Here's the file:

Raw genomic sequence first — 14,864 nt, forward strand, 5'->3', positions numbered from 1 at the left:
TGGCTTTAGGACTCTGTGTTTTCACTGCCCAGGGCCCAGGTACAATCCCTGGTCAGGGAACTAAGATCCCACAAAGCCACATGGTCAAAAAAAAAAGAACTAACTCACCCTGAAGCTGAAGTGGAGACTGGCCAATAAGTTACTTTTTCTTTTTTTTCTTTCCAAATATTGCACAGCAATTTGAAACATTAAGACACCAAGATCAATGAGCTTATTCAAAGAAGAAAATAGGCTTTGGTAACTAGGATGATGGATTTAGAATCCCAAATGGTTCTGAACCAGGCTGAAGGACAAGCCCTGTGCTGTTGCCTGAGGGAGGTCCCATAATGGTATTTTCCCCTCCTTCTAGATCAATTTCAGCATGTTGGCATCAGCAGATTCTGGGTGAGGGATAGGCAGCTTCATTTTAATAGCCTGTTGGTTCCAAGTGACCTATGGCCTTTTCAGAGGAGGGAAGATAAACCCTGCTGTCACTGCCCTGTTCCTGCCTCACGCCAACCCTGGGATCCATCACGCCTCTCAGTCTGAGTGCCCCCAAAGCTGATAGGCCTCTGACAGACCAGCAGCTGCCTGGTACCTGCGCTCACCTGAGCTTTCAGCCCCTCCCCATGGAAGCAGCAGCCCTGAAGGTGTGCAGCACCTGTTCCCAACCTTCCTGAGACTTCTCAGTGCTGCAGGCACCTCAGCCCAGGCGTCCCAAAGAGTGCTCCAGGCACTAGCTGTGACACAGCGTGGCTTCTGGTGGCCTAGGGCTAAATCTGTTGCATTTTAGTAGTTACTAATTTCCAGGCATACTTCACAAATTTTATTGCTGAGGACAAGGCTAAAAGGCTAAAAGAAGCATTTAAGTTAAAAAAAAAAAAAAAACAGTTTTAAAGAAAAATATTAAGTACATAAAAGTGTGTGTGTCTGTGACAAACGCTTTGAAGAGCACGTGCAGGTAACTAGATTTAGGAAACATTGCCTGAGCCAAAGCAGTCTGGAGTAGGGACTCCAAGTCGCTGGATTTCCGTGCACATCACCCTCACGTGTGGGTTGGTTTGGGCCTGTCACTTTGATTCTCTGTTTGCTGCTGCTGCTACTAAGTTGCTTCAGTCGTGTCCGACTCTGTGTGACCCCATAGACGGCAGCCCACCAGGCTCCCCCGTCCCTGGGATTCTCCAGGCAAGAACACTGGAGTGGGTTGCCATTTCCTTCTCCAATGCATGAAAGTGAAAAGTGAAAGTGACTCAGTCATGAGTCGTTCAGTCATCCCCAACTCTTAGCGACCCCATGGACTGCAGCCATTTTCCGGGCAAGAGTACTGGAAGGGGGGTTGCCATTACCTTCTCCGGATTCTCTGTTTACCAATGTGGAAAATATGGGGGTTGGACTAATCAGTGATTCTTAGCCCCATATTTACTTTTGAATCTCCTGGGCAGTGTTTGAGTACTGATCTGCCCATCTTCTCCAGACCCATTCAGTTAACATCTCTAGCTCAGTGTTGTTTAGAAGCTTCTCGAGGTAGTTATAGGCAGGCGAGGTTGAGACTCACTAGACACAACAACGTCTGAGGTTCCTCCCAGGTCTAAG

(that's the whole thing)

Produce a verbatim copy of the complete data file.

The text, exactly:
Raw genomic sequence first — 14,864 nt, forward strand, 5'->3', positions numbered from 1 at the left:
TGGCTTTAGGACTCTGTGTTTTCACTGCCCAGGGCCCAGGTACAATCCCTGGTCAGGGAACTAAGATCCCACAAAGCCACATGGTCAAAAAAAAAAGAACTAACTCACCCTGAAGCTGAAGTGGAGACTGGCCAATAAGTTACTTTTTCTTTTTTTTCTTTCCAAATATTGCACAGCAATTTGAAACATTAAGACACCAAGATCAATGAGCTTATTCAAAGAAGAAAATAGGCTTTGGTAACTAGGATGATGGATTTAGAATCCCAAATGGTTCTGAACCAGGCTGAAGGACAAGCCCTGTGCTGTTGCCTGAGGGAGGTCCCATAATGGTATTTTCCCCTCCTTCTAGATCAATTTCAGCATGTTGGCATCAGCAGATTCTGGGTGAGGGATAGGCAGCTTCATTTTAATAGCCTGTTGGTTCCAAGTGACCTATGGCCTTTTCAGAGGAGGGAAGATAAACCCTGCTGTCACTGCCCTGTTCCTGCCTCACGCCAACCCTGGGATCCATCACGCCTCTCAGTCTGAGTGCCCCCAAAGCTGATAGGCCTCTGACAGACCAGCAGCTGCCTGGTACCTGCGCTCACCTGAGCTTTCAGCCCCTCCCCATGGAAGCAGCAGCCCTGAAGGTGTGCAGCACCTGTTCCCAACCTTCCTGAGACTTCTCAGTGCTGCAGGCACCTCAGCCCAGGCGTCCCAAAGAGTGCTCCAGGCACTAGCTGTGACACAGCGTGGCTTCTGGTGGCCTAGGGCTAAATCTGTTGCATTTTAGTAGTTACTAATTTCCAGGCATACTTCACAAATTTTATTGCTGAGGACAAGGCTAAAAGGCTAAAAGAAGCATTTAAGTTAAAAAAAAAAAAAAAACAGTTTTAAAGAAAAATATTAAGTACATAAAAGTGTGTGTGTCTGTGACAAACGCTTTGAAGAGCACGTGCAGGTAACTAGATTTAGGAAACATTGCCTGAGCCAAAGCAGTCTGGAGTAGGGACTCCAAGTCGCTGGATTTCCGTGCACATCACCCTCACGTGTGGGTTGGTTTGGGCCTGTCACTTTGATTCTCTGTTTGCTGCTGCTGCTACTAAGTTGCTTCAGTCGTGTCCGACTCTGTGTGACCCCATAGACGGCAGCCCACCAGGCTCCCCCGTCCCTGGGATTCTCCAGGCAAGAACACTGGAGTGGGTTGCCATTTCCTTCTCCAATGCATGAAAGTGAAAAGTGAAAGTGACTCAGTCATGAGTCGTTCAGTCATCCCCAACTCTTAGCGACCCCATGGACTGCAGCCATTTTCCGGGCAAGAGTACTGGAAGGGGGGTTGCCATTACCTTCTCCGGATTCTCTGTTTACCAATGTGGAAAATATGGGGGTTGGACTAATCAGTGATTCTTAGCCCCATATTTACTTTTGAATCTCCTGGGCAGTGTTTGAGTACTGATCTGCCCATCTTCTCCAGACCCATTCAGTTAACATCTCTAGCTCAGTGTTGTTTAGAAGCTTCTCGAGGTAGTTATAGGCAGGCGAGGTTGAGACTCACTAGACACAACAACGTCTGAGGTTCCTCCCAGGTCTAAG